His brother used an Isotron when he was a snow bird in Texas....

QSB was hardly a problem the entire hour we talked and since he usually hangs around 7112 MHz most nites, I'll probably drop down there again and 'chat' for a bit.

I was enjoyable to get to know another ham instead of another 'cookie cutter' QSO.

John (W9SJW) is fist's nr 10004.

Friday, June 12, 2009

QRPp Contact @ 1/2 a Watt

This morning on 7112 MHz @ 1430 z was one of the most exhilarating contact's I've ever made on the Ham Radio bands. I was tuning around the "old upper section of 40 meters" with the hopes of finding a "slow operator" that wanted to practice code. (I do this from time to time) when I heard W8IRT/HH calling CQ. I automatically assumed he was somewhere in Michigan or the Great Lakes Area. (I usually get into that area very well).

I've been hoping to find a station to work at 1,000 miles, with a watt, for several weeks now and thought this might be an opportunity......, if I transmitted at 500 mw.

That's the lowest power setting on my rig and also a power level I've NEVER used before. (I've used 1 watt several times).

To my amazement W8IRT/HH came right back to me and we started the QSO. It took several exchanges, but we completed the basics and were able to communicate despite severe QSB many times. I eventually upped the power to 5 watts (to spare his ears) but the first contact and the basic info was exchanged at the 500 mw level.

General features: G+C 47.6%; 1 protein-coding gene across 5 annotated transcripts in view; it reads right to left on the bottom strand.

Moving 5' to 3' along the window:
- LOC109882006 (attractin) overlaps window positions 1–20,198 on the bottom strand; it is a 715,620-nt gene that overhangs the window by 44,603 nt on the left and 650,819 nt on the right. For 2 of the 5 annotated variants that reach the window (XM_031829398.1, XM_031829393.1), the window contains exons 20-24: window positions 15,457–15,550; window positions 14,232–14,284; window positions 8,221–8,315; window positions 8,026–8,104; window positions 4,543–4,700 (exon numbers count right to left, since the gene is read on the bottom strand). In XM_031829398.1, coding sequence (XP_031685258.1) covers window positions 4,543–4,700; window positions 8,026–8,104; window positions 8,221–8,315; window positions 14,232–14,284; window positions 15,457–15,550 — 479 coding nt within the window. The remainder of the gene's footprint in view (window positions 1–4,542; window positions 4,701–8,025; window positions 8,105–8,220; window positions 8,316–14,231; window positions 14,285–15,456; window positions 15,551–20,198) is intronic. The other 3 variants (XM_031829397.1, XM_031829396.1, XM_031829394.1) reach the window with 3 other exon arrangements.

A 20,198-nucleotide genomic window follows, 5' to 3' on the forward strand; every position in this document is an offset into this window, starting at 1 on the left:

I didn't realize it at the time, but this was a "slow code net" for the Handi Hams group and they gather here every Friday between 9 am and 12 pm. (I wasn't hearing any other stations when I contacted Paul on the net)

I was confused with the /HH suffix of his call, but after looking up the call sign, it makes perfect sense. They are a dedicated "nonprofit rehabilitation and resource center, that advances the lives of children and adults experiencing barriers to health and independence".

One of the specialities of the "Handi Hams" is making "tapes" available to those with visual impairments. (for a Ham Radio Licence). I've personally known two operators in this valley that have achieved their licence from this group.

Paul W8IRT/HH lives in Beaverdam, Virginia which isn't very far from me. (about 220 miles) But the fact that I worked him with the "power of an ordinary hand held cell phone" just overwhelmed me!

Tuesday, June 9, 2009

Great Film on W2LJ's Blog

If you haven't seen the "Film" on W2LJ's blog, you need to take the time to view this one about "Ham Radio". I had never seen it and was amazed at the story.